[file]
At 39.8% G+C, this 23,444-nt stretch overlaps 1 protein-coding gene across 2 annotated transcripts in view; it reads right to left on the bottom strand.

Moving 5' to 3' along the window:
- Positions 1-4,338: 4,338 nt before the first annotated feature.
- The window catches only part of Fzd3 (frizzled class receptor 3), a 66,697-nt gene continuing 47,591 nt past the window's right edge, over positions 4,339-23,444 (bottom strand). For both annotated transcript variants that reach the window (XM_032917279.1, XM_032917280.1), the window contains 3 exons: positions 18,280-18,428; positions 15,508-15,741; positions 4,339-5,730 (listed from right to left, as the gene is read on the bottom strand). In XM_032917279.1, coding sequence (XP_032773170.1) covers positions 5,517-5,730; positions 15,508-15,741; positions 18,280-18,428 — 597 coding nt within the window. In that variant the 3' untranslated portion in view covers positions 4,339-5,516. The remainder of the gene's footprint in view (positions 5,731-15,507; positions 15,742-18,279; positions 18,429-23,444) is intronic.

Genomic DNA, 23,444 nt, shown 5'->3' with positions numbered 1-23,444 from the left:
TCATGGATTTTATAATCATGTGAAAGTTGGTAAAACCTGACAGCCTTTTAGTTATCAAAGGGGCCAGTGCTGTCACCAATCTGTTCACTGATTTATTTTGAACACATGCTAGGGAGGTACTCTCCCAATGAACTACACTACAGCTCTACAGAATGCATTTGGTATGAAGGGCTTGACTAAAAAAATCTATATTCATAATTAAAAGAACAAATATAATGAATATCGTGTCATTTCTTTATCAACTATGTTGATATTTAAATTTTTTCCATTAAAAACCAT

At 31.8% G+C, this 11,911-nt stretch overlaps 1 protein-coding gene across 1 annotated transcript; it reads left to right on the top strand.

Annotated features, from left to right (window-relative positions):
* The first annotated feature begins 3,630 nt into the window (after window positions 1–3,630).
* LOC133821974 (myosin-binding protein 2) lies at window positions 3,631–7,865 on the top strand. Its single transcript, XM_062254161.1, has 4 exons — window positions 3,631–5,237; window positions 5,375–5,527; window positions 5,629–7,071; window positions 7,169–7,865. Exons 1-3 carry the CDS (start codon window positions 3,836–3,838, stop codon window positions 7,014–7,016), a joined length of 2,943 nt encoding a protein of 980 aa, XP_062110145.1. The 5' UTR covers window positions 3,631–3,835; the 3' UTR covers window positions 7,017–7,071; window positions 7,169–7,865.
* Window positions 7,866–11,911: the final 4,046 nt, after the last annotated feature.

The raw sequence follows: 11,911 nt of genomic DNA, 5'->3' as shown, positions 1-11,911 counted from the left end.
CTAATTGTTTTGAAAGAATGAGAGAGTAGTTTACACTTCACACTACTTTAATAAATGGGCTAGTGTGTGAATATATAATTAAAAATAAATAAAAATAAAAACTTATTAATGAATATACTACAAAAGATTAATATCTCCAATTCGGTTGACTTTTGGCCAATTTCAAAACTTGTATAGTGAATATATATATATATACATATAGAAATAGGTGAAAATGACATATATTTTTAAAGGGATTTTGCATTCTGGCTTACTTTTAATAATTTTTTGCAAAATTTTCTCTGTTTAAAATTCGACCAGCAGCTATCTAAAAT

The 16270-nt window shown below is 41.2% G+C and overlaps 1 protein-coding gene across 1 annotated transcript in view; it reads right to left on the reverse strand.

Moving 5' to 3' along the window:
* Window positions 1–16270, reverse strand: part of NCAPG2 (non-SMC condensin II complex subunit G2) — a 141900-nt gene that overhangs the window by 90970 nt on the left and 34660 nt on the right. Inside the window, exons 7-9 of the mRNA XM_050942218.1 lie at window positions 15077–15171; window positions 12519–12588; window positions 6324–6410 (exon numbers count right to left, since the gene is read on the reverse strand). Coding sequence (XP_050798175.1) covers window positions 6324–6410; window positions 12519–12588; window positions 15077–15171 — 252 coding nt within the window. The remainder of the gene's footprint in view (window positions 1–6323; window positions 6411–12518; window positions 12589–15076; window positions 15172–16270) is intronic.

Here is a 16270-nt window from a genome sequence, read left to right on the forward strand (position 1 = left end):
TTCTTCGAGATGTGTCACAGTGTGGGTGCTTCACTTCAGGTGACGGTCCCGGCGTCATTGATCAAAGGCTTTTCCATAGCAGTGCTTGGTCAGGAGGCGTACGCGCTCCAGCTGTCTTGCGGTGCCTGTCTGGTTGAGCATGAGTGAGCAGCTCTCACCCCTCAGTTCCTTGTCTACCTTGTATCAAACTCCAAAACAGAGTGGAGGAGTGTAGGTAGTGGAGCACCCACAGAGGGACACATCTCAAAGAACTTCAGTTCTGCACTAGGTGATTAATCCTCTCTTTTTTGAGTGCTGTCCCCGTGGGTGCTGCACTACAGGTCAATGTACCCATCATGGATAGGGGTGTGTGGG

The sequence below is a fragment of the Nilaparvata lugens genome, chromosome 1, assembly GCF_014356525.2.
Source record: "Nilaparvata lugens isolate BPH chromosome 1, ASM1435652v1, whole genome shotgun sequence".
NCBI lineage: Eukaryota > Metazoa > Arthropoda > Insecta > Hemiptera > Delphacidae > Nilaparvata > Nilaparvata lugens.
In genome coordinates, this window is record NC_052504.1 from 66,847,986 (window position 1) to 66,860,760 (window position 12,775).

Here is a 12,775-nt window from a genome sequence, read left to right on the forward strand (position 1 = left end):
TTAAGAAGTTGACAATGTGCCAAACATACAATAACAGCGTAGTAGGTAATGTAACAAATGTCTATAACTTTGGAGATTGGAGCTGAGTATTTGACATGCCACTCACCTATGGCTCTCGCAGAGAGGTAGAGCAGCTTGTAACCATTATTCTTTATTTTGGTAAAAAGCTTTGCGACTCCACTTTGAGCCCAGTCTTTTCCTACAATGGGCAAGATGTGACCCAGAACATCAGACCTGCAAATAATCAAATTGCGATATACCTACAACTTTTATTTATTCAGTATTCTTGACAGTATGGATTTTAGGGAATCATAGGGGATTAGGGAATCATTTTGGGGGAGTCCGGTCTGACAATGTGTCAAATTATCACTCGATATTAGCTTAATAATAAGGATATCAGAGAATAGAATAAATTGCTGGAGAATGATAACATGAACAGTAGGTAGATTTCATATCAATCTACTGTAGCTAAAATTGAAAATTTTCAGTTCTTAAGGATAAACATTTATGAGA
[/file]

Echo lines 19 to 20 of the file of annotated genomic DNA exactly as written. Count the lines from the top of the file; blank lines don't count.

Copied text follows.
The sequence below is a fragment of the Nilaparvata lugens genome, chromosome 1, assembly GCF_014356525.2.
Source record: "Nilaparvata lugens isolate BPH chromosome 1, ASM1435652v1, whole genome shotgun sequence".